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51 crypto firms withdraw licensing applications in the UK due to inability to satisfy Anti-Money Laundering standards

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The inability to satisfy Anti-Money Laundering standards set by regulators in the United Kingdom is reportedly forcing many crypto companies out of business.

Inability to satisfy Anti-Money Laundering standards in the UK

Strict Anti-Money Laundering laws in the United Kingdom appear to be constituting a major operational hurdle for crypto firms in the country.

According to the U.K. Financial Conduct Authority (FCA), several crypto businesses in the country might be preparing for an exit.

In a release issued on Thursday, the regulatory agency revealed:

“A significantly high number of businesses are not meeting the required standards under the Money Laundering Regulations. This has resulted in an unprecedented number of businesses withdrawing their applications.”

According to a report by The Guardian, 51 companies have so far failed to meet the FCA’s AML standards and may be forced to cease operations in the country.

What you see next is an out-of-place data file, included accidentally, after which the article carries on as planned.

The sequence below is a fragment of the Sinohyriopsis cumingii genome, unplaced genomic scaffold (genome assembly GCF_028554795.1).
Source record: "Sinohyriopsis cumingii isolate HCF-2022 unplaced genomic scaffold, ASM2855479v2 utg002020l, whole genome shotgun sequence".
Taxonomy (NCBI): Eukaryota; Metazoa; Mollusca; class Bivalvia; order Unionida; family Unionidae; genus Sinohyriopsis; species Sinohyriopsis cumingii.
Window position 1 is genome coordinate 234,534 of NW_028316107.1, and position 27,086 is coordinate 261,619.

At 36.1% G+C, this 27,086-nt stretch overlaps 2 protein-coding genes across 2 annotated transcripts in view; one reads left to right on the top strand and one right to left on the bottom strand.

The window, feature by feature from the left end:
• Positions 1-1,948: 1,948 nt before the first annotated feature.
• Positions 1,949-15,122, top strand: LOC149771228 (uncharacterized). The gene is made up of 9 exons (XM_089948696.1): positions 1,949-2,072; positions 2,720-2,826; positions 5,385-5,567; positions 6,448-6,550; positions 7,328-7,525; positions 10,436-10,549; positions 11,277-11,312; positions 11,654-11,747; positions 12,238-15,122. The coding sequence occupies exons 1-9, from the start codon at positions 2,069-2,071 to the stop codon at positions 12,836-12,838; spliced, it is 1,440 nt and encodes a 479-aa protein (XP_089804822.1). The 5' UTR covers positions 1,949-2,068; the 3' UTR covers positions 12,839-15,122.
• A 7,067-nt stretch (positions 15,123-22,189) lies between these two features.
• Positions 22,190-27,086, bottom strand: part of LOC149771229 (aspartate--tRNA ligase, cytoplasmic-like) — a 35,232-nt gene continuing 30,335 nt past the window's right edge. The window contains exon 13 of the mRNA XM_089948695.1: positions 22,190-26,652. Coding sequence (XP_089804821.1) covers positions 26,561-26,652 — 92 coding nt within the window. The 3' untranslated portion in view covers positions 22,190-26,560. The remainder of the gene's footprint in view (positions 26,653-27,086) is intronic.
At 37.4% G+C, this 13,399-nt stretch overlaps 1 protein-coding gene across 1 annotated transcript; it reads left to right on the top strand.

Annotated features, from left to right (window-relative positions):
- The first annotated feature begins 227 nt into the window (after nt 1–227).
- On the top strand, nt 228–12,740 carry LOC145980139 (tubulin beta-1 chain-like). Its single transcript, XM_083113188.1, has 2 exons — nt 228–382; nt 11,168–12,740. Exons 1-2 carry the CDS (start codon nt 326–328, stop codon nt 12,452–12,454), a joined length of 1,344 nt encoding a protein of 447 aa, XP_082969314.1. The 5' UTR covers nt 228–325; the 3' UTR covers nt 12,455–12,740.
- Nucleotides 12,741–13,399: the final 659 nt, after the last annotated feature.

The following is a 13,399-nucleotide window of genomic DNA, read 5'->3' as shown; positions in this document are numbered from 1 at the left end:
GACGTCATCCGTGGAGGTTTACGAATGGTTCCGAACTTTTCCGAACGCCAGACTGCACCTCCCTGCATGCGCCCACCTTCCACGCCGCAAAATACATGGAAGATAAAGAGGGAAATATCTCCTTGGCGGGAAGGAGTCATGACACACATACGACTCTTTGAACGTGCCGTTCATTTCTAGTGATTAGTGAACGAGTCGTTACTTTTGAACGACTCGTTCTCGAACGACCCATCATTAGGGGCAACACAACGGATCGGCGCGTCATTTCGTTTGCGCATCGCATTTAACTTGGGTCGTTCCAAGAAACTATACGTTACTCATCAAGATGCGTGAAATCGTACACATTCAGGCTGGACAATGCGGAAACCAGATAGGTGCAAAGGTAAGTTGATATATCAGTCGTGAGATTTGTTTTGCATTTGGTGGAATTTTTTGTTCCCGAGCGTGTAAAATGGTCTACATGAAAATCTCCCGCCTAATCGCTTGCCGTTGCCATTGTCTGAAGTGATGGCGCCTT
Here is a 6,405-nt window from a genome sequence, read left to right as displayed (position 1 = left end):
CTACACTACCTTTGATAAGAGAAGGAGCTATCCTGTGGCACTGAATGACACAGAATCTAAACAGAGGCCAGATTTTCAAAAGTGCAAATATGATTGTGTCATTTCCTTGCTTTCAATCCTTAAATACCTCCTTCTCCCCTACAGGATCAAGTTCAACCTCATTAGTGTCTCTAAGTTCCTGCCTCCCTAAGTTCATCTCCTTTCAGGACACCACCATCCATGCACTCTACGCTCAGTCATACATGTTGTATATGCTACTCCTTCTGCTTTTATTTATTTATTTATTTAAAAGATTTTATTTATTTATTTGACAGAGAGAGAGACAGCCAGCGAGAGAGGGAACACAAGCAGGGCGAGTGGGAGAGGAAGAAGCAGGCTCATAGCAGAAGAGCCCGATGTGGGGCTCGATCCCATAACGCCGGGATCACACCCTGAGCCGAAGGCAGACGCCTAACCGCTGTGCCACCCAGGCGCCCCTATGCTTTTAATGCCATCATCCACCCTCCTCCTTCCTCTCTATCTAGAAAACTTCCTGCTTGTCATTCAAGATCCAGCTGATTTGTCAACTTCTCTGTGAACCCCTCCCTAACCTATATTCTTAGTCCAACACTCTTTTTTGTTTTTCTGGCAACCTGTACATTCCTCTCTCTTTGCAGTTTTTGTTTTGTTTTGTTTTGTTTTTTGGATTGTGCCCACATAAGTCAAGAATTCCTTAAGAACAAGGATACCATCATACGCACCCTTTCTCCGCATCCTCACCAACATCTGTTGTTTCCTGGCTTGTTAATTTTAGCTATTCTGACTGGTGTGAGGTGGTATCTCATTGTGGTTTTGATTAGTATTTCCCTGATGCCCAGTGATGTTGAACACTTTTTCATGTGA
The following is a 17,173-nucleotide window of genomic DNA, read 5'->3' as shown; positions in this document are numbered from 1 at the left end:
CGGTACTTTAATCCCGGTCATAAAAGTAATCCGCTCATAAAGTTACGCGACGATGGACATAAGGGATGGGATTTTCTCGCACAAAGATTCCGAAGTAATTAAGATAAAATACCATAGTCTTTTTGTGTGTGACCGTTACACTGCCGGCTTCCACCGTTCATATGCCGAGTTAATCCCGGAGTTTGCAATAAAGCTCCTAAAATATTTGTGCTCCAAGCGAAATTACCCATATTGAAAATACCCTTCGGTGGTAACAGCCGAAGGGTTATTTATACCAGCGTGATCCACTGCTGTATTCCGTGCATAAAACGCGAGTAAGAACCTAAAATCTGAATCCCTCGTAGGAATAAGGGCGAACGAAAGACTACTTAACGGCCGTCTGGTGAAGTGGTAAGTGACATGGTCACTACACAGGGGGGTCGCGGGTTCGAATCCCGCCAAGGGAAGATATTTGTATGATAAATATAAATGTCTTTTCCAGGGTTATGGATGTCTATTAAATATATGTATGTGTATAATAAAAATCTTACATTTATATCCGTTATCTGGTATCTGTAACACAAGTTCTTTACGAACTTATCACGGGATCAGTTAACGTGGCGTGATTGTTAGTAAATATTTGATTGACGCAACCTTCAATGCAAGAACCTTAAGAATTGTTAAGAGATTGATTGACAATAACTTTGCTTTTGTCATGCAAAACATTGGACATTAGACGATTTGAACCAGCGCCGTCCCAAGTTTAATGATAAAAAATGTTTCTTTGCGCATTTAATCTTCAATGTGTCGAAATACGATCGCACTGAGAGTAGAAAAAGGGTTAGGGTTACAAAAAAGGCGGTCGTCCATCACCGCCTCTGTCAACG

By withdrawing their license applications, these crypto firms must stop all crypto-related services or risk fines and legal action by the FCA. Such businesses can only resume operations after having satisfied the FCA’s AML protocols following which they will be entered into the watchdog’s list of registered cryptocurrency firms.

FCA extended its temporary registration regime for crypto businesses from July 2021 to March 2022. This nine-month extension is reportedly to give the FCA ample time to clear the backlog of pending licensing applications.

The FCA reportedly has 90 pending registration requests with only five duly registered crypto businesses in the U.K. Meanwhile, some of the 51 companies that have withdrawn their licensing applications may not be covered by the FCA’s AML rules meaning their actions might not result in a compulsory shutdown.

Companies that fail to meet the FCA’s AML requirements by the end of the registration window will also be forced to refund all customer deposits.

Back in January 2020, the FCA became the AML police for the U.K.’s crypto market marking the start of compulsory business registration for cryptocurrency firms in the country.


All content in this article is for informational purposes only and in no way serves as investment advice. Investing in cryptocurrencies, commodities and stocks is very risky and can lead to capital losses.

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